Friday, February 18, 2011

Doll Project in Zimbabwe

I belong to a piecemakers group here in South Africa.  Many of the members are not quilters but we all do some kind of handwork and chat and have tea/coffee, etc.  As we were sitting together sharing projects Irene brought out several dolls.  She is an American who, together with several other expatriate volunteers, began working with a group called Batsiranai while she was living in Zimbabwe.
Batsiranai is a collaborative made up of mothers of disabled children who make embroidered handicrafts to raise money for food, housing and school fees for their children.  Irene and her friend Ellen, both with backgrounds in maternal child health programming, joined the group in 2003 as volunteers.  They developed a child health and stimulation program for the disabled children and their preschool siblings in order to compliment the handcraft  business enterprise. Some of the mothers were trained to run the child center; the children began to repond to music and play activities and their mothers were amazed at the changes in their children. Ellen and Irene felt that the children could benefit from having some toys, so began experimenting with different doll designs including a doll with a knotted cloth body and head.  In the end the women liked the design of the doll shown above the best and decided to add it to their list of crafts for sale.  This doll has a Waldorf like head, an embroidered pocket on an African cloth (shweshwe) body and of course the pocket holds a baby.  These dolls and the other work of Batsiranai have been Fair Trade certified and they can be purchased through the website.  The dolls and other crafts would made a great addition to a Christmas bazaar.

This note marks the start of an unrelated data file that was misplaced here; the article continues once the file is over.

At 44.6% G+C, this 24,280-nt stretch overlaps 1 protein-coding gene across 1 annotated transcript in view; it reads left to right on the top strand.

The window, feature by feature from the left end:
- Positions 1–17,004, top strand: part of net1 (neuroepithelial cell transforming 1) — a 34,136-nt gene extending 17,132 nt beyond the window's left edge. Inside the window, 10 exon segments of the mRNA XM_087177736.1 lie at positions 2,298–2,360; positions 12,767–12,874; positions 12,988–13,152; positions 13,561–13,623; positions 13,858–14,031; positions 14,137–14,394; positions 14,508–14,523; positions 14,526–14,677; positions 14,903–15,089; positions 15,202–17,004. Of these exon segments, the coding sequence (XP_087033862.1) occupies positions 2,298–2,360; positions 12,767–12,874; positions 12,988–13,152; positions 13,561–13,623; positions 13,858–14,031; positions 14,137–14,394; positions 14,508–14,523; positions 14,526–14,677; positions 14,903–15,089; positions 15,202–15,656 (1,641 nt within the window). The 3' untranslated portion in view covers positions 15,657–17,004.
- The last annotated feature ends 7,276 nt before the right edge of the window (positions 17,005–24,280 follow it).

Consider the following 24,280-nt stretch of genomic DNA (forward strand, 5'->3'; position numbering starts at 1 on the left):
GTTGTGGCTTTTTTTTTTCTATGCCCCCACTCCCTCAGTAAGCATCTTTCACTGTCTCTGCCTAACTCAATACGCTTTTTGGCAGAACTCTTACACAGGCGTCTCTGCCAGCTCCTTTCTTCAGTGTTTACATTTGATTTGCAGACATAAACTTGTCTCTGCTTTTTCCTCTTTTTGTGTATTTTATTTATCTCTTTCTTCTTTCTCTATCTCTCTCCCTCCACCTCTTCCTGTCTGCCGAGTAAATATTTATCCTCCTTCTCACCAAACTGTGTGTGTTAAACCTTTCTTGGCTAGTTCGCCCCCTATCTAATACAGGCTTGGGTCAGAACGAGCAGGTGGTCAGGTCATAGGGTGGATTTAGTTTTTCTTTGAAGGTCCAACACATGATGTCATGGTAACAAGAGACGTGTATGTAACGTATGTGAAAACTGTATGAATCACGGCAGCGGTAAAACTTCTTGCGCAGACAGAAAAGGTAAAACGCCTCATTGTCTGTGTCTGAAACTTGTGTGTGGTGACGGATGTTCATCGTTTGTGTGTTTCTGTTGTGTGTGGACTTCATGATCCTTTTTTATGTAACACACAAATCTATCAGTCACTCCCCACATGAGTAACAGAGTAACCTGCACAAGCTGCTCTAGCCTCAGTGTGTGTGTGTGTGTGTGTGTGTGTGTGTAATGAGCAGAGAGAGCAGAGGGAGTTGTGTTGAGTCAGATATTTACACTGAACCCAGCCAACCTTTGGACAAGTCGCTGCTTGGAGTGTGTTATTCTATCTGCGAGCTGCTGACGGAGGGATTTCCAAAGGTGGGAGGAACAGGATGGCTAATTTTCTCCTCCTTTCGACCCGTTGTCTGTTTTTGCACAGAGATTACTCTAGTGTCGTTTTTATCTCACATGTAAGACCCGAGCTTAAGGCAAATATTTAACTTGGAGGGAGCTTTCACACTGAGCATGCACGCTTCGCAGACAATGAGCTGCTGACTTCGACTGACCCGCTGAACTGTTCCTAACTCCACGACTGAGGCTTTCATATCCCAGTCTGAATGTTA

Note: An interesting history of shweshwe can be found here.

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